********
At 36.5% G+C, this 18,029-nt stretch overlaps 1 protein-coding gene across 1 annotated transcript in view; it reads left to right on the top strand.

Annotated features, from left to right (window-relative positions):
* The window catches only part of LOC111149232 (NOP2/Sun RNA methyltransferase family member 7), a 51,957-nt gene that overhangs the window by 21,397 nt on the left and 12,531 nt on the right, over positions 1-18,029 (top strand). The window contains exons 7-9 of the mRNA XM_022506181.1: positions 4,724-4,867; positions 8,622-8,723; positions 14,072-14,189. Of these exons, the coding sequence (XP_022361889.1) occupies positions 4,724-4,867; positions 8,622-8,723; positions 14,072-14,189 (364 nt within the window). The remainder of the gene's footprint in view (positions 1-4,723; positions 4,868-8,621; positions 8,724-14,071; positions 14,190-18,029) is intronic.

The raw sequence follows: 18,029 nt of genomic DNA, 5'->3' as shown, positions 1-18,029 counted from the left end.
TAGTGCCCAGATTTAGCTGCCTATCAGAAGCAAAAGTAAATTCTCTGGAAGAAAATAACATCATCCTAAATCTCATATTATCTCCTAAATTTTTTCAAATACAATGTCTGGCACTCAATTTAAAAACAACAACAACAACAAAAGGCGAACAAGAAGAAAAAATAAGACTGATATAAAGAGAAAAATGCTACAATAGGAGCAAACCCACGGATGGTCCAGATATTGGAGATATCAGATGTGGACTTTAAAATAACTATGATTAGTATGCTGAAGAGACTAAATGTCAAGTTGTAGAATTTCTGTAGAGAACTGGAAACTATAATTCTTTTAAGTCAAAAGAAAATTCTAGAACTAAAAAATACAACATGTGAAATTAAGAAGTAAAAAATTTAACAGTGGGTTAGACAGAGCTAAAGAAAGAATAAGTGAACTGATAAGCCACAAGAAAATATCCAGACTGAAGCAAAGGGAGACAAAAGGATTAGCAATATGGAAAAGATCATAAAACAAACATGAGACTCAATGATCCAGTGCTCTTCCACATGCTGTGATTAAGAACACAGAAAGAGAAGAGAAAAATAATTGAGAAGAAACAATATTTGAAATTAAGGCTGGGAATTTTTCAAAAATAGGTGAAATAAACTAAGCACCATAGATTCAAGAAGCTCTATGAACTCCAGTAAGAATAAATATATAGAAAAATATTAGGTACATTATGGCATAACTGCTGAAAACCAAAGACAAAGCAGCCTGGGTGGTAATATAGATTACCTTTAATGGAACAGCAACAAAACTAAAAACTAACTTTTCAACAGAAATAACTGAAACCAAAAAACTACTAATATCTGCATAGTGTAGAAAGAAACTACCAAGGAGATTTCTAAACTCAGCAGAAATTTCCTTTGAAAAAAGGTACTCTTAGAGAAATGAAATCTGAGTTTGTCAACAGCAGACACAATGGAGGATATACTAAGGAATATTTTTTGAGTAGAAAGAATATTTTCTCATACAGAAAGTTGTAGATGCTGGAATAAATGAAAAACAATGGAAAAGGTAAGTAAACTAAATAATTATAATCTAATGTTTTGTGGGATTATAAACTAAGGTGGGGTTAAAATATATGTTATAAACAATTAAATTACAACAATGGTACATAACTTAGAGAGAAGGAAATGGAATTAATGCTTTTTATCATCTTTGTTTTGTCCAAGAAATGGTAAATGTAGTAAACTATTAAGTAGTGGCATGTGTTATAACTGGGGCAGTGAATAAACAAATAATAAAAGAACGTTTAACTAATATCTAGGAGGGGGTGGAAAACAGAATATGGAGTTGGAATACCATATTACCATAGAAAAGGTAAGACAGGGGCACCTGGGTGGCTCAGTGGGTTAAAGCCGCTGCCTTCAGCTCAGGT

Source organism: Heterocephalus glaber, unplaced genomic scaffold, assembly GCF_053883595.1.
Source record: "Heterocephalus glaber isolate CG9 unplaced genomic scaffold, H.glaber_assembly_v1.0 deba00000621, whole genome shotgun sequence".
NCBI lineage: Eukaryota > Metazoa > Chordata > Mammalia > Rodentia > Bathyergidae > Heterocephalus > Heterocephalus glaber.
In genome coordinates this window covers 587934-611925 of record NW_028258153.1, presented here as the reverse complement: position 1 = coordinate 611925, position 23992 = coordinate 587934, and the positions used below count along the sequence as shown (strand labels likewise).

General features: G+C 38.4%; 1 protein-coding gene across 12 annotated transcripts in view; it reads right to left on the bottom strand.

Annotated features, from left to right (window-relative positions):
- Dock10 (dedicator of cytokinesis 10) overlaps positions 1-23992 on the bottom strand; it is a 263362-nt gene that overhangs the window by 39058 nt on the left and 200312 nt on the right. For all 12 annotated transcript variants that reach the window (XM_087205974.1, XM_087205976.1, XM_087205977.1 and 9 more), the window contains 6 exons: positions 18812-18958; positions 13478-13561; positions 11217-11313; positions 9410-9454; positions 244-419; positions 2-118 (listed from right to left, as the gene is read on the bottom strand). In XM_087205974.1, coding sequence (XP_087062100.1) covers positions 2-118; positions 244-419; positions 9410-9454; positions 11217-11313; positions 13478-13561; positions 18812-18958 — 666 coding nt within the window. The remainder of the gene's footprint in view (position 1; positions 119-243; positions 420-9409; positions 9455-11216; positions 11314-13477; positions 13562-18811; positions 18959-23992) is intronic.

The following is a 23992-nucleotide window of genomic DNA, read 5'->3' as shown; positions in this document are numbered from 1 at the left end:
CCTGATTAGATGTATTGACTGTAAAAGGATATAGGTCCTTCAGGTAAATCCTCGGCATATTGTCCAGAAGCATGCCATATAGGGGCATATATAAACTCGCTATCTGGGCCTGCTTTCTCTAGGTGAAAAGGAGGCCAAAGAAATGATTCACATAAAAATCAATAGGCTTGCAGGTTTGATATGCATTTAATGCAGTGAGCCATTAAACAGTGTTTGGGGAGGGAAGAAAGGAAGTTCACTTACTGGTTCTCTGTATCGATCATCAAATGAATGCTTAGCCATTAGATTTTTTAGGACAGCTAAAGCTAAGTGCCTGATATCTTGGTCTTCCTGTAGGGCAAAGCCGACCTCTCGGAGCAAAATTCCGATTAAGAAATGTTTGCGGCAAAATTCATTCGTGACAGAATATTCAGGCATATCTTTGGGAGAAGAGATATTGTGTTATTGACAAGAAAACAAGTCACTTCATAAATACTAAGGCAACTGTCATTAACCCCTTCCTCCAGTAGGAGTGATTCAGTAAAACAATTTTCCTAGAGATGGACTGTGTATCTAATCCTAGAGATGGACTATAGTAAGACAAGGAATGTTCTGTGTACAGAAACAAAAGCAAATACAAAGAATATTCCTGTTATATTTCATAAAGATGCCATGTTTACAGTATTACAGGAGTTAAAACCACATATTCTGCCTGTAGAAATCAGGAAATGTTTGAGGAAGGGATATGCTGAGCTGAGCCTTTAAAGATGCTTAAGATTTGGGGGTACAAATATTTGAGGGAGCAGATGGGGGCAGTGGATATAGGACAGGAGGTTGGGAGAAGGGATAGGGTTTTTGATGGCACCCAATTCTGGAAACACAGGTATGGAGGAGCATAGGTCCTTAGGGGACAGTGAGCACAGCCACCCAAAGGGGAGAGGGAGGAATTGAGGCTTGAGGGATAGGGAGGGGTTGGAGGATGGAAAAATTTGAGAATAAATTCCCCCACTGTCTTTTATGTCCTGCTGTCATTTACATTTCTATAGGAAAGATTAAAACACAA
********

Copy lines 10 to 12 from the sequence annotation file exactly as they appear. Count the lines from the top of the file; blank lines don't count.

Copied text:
General features: G+C 38.4%; 1 protein-coding gene across 12 annotated transcripts in view; it reads right to left on the bottom strand.

Annotated features, from left to right (window-relative positions):
- Dock10 (dedicator of cytokinesis 10) overlaps positions 1-23992 on the bottom strand; it is a 263362-nt gene that overhangs the window by 39058 nt on the left and 200312 nt on the right. For all 12 annotated transcript variants that reach the window (XM_087205974.1, XM_087205976.1, XM_087205977.1 and 9 more), the window contains 6 exons: positions 18812-18958; positions 13478-13561; positions 11217-11313; positions 9410-9454; positions 244-419; positions 2-118 (listed from right to left, as the gene is read on the bottom strand). In XM_087205974.1, coding sequence (XP_087062100.1) covers positions 2-118; positions 244-419; positions 9410-9454; positions 11217-11313; positions 13478-13561; positions 18812-18958 — 666 coding nt within the window. The remainder of the gene's footprint in view (position 1; positions 119-243; positions 420-9409; positions 9455-11216; positions 11314-13477; positions 13562-18811; positions 18959-23992) is intronic.